After midnight in Paris, Stef exorcises ghosts on Chatrier

Last year’s finalist Tsitsipas comes back from a two-sets-to-love deficit to see off Musetti in round one

Stefanos Tsitsipas, Roland Garros 2022, first round© Philippe Montigny/FFT
 - Stephanie Livaudais

The last time that Stefanos Tsitsipas played a match on Court Philippe-Chatrier, he led Novak Djokovic by two-sets-to-love in the Roland-Garros final.

His first Grand Slam title was almost in sight only for it all to end in heartbreak as the world No.1 rallied all the way back.

On Tuesday night, Tsitsipas was the one trailing two-sets-to-love against a talented opponent with a one-handed backhand. But against 20-year-old Lorenzo Musetti, the No.4 seed exorcised any ghosts that might be lingering from last year’s final.

Tsitsipas and Musetti delighted fans over three hours and 36 minutes with an array of dazzling drop shots, backhand battles and gruelling rallies. But it was the No.4 seed who ultimately prevailed with a 5-7, 4-6, 6-2, 6-3, 6-2 victory, booking a second-round meeting with qualifier Zdenek Kolar.

Story of the match

It could have been a match plucked straight out of the Roland-Garros historical archives.

Tsitsipas and Musetti, two athletic, all-court players with stylish one-handed backhands, used every inch of Chatrier to slide, construct points and create sublime angles.

But the floodlights that lit up centre court on a chilly Parisian evening — not to mention the open roof overhead — grounded it firmly in the present, where the future of Italian tennis was looking to spring an upset on the Big Three’s heir in waiting.

Tsitsipas has been going from strength to strength this season since the tour hit the clay courts, defending his title in Monte-Carlo and reaching the Rome final a fortnight ago.

The 23-year-old carried all of that momentum into his opening match, and soon raced ahead to a daunting 4-1 lead against Musetti with points for another break of serve.

Stefanos Tsitsipas / Premier tour Roland-Garros 2022©Philippe Montigny / FFT

But that’s when Musetti jolted to life, scraping out a service hold with an ace and a big forehand winner. The Greek seemed rattled by the missed opportunities, and Musetti used the lapse to break back and work his way back into the contest.

Suddenly, we had a match.

Tsitsipas told press ahead of the tournament that he had “no flashbacks” of last year’s final when he returned to Chatrier. But he might have a sense of déjà vu as Musetti won seven of the next eight games, snapping up the first set and taking a healthy 4-0 lead in the second.

Musetti, who also suffered a defeat from two-sets-to-love against Djokovic last year, might have had some ghosts of his own rattling around. While he was able to close out the second set as Tsitsipas settled his nerves, he couldn’t hold off the Greek player for long once Tsitsipas began to read his game. 

Lorenzo Musetti, Roland Garros 2022, first round© Philippe Montigny/FFT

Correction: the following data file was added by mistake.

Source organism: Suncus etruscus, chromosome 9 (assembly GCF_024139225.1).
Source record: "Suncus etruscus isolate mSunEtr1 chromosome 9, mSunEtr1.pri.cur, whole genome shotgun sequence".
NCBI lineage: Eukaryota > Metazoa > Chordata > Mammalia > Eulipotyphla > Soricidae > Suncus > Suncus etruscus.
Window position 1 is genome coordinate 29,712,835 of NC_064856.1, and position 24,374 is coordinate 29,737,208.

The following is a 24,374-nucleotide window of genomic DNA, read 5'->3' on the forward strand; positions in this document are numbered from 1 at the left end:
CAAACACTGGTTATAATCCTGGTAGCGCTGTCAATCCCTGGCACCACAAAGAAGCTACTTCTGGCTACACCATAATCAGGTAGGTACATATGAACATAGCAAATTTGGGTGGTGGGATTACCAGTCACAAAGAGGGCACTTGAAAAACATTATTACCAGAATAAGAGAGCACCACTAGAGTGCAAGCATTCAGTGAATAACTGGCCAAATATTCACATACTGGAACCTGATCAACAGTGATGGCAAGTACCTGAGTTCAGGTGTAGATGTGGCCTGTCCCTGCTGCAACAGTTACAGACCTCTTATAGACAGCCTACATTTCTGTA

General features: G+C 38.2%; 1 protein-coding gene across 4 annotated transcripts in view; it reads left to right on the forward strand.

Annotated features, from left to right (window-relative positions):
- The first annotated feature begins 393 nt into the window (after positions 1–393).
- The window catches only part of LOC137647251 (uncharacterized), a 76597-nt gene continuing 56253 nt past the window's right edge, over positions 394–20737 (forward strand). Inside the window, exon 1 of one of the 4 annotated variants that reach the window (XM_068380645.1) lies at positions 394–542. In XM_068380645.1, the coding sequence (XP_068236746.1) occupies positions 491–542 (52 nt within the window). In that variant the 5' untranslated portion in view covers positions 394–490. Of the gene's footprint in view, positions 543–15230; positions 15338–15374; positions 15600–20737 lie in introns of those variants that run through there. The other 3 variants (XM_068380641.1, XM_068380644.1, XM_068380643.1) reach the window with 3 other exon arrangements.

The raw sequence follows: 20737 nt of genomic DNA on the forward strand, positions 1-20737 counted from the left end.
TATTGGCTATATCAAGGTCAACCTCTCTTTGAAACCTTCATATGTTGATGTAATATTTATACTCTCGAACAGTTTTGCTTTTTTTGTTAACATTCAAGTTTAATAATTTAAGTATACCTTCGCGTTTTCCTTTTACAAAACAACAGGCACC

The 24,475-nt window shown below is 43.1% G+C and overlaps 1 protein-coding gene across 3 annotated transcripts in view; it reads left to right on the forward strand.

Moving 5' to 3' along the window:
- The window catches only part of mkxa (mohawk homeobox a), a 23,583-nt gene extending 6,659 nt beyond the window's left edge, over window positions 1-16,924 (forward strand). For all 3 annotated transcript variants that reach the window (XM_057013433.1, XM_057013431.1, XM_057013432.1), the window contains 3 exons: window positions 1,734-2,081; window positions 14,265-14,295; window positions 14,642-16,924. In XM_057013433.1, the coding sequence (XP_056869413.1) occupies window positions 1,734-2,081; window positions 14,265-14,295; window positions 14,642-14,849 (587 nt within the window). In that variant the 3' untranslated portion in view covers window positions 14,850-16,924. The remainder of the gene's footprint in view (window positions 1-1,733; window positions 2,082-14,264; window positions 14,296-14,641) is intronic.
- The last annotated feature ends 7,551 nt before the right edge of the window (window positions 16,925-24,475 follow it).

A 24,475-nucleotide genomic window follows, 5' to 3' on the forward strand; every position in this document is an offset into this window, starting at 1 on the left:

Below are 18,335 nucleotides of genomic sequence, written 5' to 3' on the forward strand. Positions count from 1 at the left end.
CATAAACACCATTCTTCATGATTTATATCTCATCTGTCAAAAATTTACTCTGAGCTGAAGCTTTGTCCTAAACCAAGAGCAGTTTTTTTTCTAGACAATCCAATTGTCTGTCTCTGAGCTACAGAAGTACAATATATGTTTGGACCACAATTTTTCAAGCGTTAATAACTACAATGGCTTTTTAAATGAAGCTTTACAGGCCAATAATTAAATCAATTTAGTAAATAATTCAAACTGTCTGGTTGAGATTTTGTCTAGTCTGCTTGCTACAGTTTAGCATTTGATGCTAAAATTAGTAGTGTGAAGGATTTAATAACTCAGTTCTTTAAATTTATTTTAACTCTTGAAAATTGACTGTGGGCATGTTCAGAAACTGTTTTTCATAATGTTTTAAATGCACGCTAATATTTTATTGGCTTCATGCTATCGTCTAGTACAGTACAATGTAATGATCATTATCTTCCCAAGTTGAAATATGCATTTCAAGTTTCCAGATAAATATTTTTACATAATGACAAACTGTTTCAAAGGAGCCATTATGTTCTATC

As the world No.66 directed traffic at his opponent’s one-handed backhand, Tsitsipas relied on his booming down-the-line forehand to boss the rallies. When Musetti targeted the same Tsitsipas shot with his serve, the No.4 seed began to lean in that direction to defuse the threat.

While the first set clocked in at over an hour, it took Tsitsipas just 27 minutes to claim the third set and swing the match back in his favour.

Musetti never faded away in the final sets, showing flashes of his first-set form throughout, but the frustrated resignation was clear in his body language as Tsitsipas grew in confidence across the net.

In the fifth, the Italian seemed to have finally run out of steam, and Tsitsipas served out his third match point to make his way through to the second round.

Stefanos Tsitsipas / Premier tour Roland-Garros 2022© Philippe Montigny/FFT

Key stats

Musetti’s game plan was clear from the start; unfortunately for him, it soon became clear to Tsitsipas too as the match went on.

In the first two sets, Musetti directed 77% of his first serves to Tsitsipas’ backhand. By the third set, where Tsitsipas got 100% of his returns into play, he could no longer count on catching Tsitsipas off guard. And by the fourth set, the Greek was already leaning in that direction while the Italian’s ball toss was still in the air.

Tsitsipas fired 64 winners across five sets, 38 of those coming in the final three sets. He outpaced Musetti from the ground, keeping him contained to 48 winners, and also at the net, where he won 67% (35/52) of points played.

What the players said

Tsitsipas, who won 73% (106/145) of points behind his first serve, said that shot was the key to finding a way back into the match.

“My serve was really off… maybe not the first few games of the match, but after, it completely collapsed. It wasn't there. That threw me off a lot,” he said after the match.

“Once I really found my momentum on the serve, my routines and everything, I knew that it can be a different match. I felt like I was serving better than him, creating more opportunities with my serve, pressing more.

“It would have been kind of not fair, from my perspective, to have a different outcome.”

After the victory, Tsitsipas left fans with one of his trademark messages written on the camera lens: "Leave your soul out there and Valhalla will be waiting for you.”

The clock read well after midnight by then, and Tsitsipas certainly left it all out on Chatrier tonight.